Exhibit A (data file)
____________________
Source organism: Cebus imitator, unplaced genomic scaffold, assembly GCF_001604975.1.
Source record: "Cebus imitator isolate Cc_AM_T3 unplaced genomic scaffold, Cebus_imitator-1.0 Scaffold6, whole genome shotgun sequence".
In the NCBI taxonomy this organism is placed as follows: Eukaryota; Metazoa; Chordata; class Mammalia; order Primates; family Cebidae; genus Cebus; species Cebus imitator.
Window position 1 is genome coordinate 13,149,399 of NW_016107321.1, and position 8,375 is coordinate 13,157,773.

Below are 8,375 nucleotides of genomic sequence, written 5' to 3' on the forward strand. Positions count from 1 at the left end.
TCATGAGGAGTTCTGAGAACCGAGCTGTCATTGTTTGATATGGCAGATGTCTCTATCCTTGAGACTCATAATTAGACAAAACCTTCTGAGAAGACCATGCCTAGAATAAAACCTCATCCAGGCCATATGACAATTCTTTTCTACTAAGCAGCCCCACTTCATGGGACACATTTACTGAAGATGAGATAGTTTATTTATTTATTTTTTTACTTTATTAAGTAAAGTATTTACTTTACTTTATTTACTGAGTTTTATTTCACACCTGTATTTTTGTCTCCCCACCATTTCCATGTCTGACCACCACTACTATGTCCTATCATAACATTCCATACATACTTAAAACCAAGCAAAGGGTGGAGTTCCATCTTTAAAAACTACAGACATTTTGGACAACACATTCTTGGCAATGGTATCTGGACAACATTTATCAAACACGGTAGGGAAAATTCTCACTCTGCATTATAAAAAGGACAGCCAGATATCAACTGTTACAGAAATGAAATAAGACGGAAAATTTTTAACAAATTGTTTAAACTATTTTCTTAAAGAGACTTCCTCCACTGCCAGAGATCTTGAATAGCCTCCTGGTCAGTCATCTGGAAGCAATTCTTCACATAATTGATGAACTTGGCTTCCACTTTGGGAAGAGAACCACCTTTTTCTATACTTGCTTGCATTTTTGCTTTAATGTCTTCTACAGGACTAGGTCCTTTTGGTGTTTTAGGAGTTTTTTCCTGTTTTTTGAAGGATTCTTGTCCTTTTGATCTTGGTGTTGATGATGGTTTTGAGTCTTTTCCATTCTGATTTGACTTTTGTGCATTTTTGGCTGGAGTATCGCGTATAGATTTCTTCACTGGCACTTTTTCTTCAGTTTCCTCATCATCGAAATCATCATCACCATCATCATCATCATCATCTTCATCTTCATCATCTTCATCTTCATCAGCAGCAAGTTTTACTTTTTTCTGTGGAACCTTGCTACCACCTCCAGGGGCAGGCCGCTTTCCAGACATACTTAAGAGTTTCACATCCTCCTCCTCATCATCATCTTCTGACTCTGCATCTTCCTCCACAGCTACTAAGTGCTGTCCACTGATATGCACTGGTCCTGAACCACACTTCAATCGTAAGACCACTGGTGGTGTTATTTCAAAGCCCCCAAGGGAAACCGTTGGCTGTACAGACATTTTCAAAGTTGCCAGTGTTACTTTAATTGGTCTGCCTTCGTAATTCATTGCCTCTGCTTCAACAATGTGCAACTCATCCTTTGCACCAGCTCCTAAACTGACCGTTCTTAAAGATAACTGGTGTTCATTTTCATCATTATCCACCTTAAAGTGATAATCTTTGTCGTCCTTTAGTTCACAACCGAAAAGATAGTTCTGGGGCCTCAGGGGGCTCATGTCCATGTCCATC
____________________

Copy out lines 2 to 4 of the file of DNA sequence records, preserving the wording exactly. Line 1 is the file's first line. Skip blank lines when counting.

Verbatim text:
Source record: "Cebus imitator isolate Cc_AM_T3 unplaced genomic scaffold, Cebus_imitator-1.0 Scaffold6, whole genome shotgun sequence".
In the NCBI taxonomy this organism is placed as follows: Eukaryota; Metazoa; Chordata; class Mammalia; order Primates; family Cebidae; genus Cebus; species Cebus imitator.
Window position 1 is genome coordinate 13,149,399 of NW_016107321.1, and position 8,375 is coordinate 13,157,773.